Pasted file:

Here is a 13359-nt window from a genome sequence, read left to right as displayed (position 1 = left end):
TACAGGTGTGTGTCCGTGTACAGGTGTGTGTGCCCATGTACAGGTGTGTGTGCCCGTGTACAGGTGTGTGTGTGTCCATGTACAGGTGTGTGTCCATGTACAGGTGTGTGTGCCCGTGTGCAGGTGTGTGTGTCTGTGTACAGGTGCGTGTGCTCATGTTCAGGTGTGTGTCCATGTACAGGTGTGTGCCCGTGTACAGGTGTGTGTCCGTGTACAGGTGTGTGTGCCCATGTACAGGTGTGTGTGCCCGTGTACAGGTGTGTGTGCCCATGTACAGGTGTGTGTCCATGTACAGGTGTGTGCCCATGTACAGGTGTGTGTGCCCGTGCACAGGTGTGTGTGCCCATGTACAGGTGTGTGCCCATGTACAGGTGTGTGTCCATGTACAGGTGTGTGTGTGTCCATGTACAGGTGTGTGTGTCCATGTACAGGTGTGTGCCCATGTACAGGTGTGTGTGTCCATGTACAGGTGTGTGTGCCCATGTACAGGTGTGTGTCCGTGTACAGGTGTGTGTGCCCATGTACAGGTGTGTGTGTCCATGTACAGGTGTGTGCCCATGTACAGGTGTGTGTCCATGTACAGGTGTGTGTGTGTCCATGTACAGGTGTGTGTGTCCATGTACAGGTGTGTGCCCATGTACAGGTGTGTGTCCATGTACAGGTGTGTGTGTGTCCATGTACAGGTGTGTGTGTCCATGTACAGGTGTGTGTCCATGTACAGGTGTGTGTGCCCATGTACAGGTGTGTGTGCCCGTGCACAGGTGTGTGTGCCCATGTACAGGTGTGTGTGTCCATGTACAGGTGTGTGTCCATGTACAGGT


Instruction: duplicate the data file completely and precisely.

Here is a 13359-nt window from a genome sequence, read left to right as displayed (position 1 = left end):
TACAGGTGTGTGTCCGTGTACAGGTGTGTGTGCCCATGTACAGGTGTGTGTGCCCGTGTACAGGTGTGTGTGTGTCCATGTACAGGTGTGTGTCCATGTACAGGTGTGTGTGCCCGTGTGCAGGTGTGTGTGTCTGTGTACAGGTGCGTGTGCTCATGTTCAGGTGTGTGTCCATGTACAGGTGTGTGCCCGTGTACAGGTGTGTGTCCGTGTACAGGTGTGTGTGCCCATGTACAGGTGTGTGTGCCCGTGTACAGGTGTGTGTGCCCATGTACAGGTGTGTGTCCATGTACAGGTGTGTGCCCATGTACAGGTGTGTGTGCCCGTGCACAGGTGTGTGTGCCCATGTACAGGTGTGTGCCCATGTACAGGTGTGTGTCCATGTACAGGTGTGTGTGTGTCCATGTACAGGTGTGTGTGTCCATGTACAGGTGTGTGCCCATGTACAGGTGTGTGTGTCCATGTACAGGTGTGTGTGCCCATGTACAGGTGTGTGTCCGTGTACAGGTGTGTGTGCCCATGTACAGGTGTGTGTGTCCATGTACAGGTGTGTGCCCATGTACAGGTGTGTGTCCATGTACAGGTGTGTGTGTGTCCATGTACAGGTGTGTGTGTCCATGTACAGGTGTGTGCCCATGTACAGGTGTGTGTCCATGTACAGGTGTGTGTGTGTCCATGTACAGGTGTGTGTGTCCATGTACAGGTGTGTGTCCATGTACAGGTGTGTGTGCCCATGTACAGGTGTGTGTGCCCGTGCACAGGTGTGTGTGCCCATGTACAGGTGTGTGTGTCCATGTACAGGTGTGTGTCCATGTACAGGT